Snowstorms have become an unexpected political battleground for New York City mayors.
Mayor Bill de Blasio’s administration during his short reign in office has already faced three storms—the most recent taking place on Monday—and all three have served as talking points for the media based on how the city’s sanitation service has responded.
This all comes after storms originally became an issue in 2010, when then-Mayor Michael Bloomberg came under fire for slow cleanup after the sixth-largest snowstorm in the city’s history. He also came off callous in the process, citing attendance at Broadway shows as evidence that things were fine when many city streets went unplowed for days. (Then, de Blasio served as public advocate and was among those that criticized Bloomberg.)
It’s no surprise, then, that de Blasio used the first snowstorm shortly after the New Year to showcase his “regular-guy charm,” in a clear attempt to distinguish himself from his predecessor. The city also marshalled its forces to prepare city streets.
On Thursday, less than 24 hours after being sworn in as mayor, Mr. de Blasio met with the sanitation commissioner, John J. Doherty, a temporary holdover from the Bloomberg administration, and declared that the city was “ready for whatever hits us.”
New York City residents were urged to stay off the streets so the Sanitation Department would have “the optimal conditions to work.”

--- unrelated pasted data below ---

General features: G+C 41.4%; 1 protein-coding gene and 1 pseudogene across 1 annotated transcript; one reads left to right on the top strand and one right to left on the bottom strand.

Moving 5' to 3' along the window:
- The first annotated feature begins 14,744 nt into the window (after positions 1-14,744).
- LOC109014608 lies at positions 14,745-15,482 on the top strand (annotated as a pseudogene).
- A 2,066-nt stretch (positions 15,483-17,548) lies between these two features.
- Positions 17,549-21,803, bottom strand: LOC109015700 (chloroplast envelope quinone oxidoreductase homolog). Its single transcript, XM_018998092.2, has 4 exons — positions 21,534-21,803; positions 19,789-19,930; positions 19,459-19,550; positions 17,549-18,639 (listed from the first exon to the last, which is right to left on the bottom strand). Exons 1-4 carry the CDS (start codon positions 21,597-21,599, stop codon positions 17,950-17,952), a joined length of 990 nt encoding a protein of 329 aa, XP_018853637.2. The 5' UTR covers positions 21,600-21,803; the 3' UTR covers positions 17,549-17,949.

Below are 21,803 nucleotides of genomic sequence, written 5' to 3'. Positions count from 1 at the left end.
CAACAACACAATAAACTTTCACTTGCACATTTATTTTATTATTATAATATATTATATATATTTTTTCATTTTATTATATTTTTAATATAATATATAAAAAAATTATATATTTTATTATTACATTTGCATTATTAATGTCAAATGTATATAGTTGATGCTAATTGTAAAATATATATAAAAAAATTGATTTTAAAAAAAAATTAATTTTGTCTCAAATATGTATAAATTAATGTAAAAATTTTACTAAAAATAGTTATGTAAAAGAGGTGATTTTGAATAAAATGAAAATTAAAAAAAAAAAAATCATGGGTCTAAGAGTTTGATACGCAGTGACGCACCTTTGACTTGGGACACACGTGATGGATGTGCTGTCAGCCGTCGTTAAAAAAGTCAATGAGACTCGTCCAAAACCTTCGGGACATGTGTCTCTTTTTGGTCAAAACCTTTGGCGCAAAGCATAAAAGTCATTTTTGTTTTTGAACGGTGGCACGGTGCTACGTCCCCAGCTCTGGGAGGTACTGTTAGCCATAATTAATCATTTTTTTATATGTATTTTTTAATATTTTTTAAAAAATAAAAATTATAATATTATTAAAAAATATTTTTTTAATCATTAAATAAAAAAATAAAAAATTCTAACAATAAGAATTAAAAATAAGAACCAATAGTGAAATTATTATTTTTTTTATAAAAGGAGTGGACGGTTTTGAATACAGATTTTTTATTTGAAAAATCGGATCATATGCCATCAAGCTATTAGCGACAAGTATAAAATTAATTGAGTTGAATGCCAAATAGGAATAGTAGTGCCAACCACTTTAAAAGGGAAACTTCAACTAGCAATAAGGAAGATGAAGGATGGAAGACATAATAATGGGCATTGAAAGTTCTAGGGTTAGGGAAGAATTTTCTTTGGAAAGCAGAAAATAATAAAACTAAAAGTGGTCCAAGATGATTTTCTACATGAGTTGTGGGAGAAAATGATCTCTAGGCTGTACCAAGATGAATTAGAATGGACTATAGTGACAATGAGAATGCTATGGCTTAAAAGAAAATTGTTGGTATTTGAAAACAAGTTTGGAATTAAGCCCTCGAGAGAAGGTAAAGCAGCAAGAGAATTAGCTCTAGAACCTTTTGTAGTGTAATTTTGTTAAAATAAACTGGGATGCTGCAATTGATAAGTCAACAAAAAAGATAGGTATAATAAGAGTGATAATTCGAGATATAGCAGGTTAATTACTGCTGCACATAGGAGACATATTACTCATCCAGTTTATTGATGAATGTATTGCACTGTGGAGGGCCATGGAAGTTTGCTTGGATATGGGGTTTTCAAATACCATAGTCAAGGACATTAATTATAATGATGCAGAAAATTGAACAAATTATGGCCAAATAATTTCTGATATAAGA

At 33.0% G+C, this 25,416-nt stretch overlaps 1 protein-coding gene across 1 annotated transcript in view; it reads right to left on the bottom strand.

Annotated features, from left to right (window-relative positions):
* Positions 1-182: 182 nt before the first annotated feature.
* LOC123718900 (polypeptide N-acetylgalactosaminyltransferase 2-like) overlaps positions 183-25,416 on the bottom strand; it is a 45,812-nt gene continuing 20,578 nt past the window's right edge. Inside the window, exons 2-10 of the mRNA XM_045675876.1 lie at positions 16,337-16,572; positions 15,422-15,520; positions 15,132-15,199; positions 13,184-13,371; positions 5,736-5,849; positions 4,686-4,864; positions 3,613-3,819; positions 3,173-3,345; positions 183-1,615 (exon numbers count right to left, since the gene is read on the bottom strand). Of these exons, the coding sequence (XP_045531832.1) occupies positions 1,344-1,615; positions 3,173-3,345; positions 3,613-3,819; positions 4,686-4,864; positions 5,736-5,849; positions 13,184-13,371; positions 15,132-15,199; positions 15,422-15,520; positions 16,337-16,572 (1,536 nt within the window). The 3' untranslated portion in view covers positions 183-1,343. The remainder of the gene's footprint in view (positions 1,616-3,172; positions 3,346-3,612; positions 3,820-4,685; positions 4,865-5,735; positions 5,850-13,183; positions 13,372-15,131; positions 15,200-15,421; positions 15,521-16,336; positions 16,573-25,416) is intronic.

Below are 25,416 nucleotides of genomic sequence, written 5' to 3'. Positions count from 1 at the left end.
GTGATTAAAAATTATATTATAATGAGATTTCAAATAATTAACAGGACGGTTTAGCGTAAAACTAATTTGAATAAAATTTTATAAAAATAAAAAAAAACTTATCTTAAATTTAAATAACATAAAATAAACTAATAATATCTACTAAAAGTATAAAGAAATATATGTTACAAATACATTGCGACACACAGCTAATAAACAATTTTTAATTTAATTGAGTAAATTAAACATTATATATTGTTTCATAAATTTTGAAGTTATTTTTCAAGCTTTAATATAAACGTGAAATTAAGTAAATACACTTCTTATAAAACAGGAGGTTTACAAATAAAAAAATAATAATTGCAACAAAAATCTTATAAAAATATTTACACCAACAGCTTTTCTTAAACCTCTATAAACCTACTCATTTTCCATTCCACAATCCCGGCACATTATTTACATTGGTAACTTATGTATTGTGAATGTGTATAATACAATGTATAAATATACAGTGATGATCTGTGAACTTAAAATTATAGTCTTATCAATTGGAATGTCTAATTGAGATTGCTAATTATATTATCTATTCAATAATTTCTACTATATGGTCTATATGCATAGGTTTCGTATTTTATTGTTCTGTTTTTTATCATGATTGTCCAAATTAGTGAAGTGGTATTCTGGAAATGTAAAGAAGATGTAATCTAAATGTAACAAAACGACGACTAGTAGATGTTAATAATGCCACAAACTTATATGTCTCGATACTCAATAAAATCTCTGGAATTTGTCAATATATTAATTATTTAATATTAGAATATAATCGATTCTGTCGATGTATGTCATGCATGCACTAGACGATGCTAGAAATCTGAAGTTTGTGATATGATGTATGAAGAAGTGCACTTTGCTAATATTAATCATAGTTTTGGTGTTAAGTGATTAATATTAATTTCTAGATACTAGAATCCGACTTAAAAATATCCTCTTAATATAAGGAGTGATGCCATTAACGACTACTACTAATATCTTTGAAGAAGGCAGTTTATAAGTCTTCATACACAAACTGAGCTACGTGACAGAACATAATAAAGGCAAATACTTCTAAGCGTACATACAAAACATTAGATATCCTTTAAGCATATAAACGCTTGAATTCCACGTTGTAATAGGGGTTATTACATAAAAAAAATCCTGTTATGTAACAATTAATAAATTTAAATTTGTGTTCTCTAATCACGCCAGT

Officials said that 450 salt spreaders had been out since early Thursday morning and 1,700 sanitation trucks had been outfitted with plows. But Mr. Doherty said that even with all the equipment the city had marshaled, his agency faced a daunting job as it worked to clear the streets through the night. He pleaded for patience.
However, things didn’t go as well during a storm that hit three weeks later. Manhattan’s Upper East Side was delayed in getting plowed, leading some to speculate that it was an attempt by the mayor to retaliate against some of the city’s poshest residents for not supporting him during his mayoral run. Staten Island residents were also less than pleased and also complained about unplowed streets
The mayor eventually admitted that things went poorly:
“While the overall storm response across the city was well-executed, after inspecting the area and listening to concerns from residents earlier today, I determined more could have been done to serve the Upper East Side,” de Blasio said in a statement. “I have instructed the commissioner of the Department of Sanitation to double-down on cleanup efforts on the Upper East Side, and as a result, 30 vehicles and nearly 40 sanitation workers have been deployed to the area to finish the cleanup.”
The brou-ha-ha over the storm eventually produced a heated City Council meeting, according to Capital New York where pro- and anti- de Blasio councilors debated the administration’s efforts.
So how did things go with the third storm under de Blasio’s watch?
According to the New York Times, the administration said it had learned from past mistakes and adjusted its response for yesterday’s storm.
Articulated buses rolled out to their routes with chains on their tires. The Sanitation Department monitored street conditions using the Police Department’s surveillance cameras.
And on the Upper East Side, residents could not help but notice that the streets had been promptly cleared.
“The response to the last storm obviously left something to be desired, so we did a review of our efforts, and we’ve come up with some initial changes that we actually were able to implement right away,” Mr. de Blasio said in a news conference at City Hall.
New York’s snow cleanup efforts have become such a hot button topic, in fact, that even the Daily Show devoted a segment to it during Monday’s broadcast. The show also featured a two-part interview with de Blasio.